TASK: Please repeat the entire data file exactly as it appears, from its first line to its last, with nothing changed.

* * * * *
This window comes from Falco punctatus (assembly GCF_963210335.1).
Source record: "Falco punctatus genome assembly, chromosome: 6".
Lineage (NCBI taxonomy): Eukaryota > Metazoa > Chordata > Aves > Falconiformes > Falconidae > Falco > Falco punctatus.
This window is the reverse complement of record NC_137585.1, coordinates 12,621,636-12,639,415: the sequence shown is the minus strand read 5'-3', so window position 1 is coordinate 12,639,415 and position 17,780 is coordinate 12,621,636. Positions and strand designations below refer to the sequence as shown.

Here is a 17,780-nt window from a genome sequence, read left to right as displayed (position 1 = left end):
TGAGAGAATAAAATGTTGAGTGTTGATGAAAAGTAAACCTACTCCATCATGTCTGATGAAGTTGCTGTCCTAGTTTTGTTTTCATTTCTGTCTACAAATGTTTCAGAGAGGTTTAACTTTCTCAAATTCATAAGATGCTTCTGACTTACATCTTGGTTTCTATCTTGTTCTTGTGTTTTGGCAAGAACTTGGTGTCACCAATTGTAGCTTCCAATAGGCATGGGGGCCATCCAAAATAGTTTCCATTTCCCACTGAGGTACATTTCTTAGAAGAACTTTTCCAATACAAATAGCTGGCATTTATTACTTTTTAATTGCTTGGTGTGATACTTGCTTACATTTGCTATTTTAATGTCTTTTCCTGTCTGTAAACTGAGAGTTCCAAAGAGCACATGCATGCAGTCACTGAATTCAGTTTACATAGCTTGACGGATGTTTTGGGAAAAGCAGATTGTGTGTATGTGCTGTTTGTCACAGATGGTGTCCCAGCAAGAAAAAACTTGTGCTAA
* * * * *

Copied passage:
This window comes from Falco punctatus (assembly GCF_963210335.1).
Source record: "Falco punctatus genome assembly, chromosome: 6".
Lineage (NCBI taxonomy): Eukaryota > Metazoa > Chordata > Aves > Falconiformes > Falconidae > Falco > Falco punctatus.
This window is the reverse complement of record NC_137585.1, coordinates 12,621,636-12,639,415: the sequence shown is the minus strand read 5'-3', so window position 1 is coordinate 12,639,415 and position 17,780 is coordinate 12,621,636. Positions and strand designations below refer to the sequence as shown.

Here is a 17,780-nt window from a genome sequence, read left to right as displayed (position 1 = left end):
TGAGAGAATAAAATGTTGAGTGTTGATGAAAAGTAAACCTACTCCATCATGTCTGATGAAGTTGCTGTCCTAGTTTTGTTTTCATTTCTGTCTACAAATGTTTCAGAGAGGTTTAACTTTCTCAAATTCATAAGATGCTTCTGACTTACATCTTGGTTTCTATCTTGTTCTTGTGTTTTGGCAAGAACTTGGTGTCACCAATTGTAGCTTCCAATAGGCATGGGGGCCATCCAAAATAGTTTCCATTTCCCACTGAGGTACATTTCTTAGAAGAACTTTTCCAATACAAATAGCTGGCATTTATTACTTTTTAATTGCTTGGTGTGATACTTGCTTACATTTGCTATTTTAATGTCTTTTCCTGTCTGTAAACTGAGAGTTCCAAAGAGCACATGCATGCAGTCACTGAATTCAGTTTACATAGCTTGACGGATGTTTTGGGAAAAGCAGATTGTGTGTATGTGCTGTTTGTCACAGATGGTGTCCCAGCAAGAAAAAACTTGTGCTAA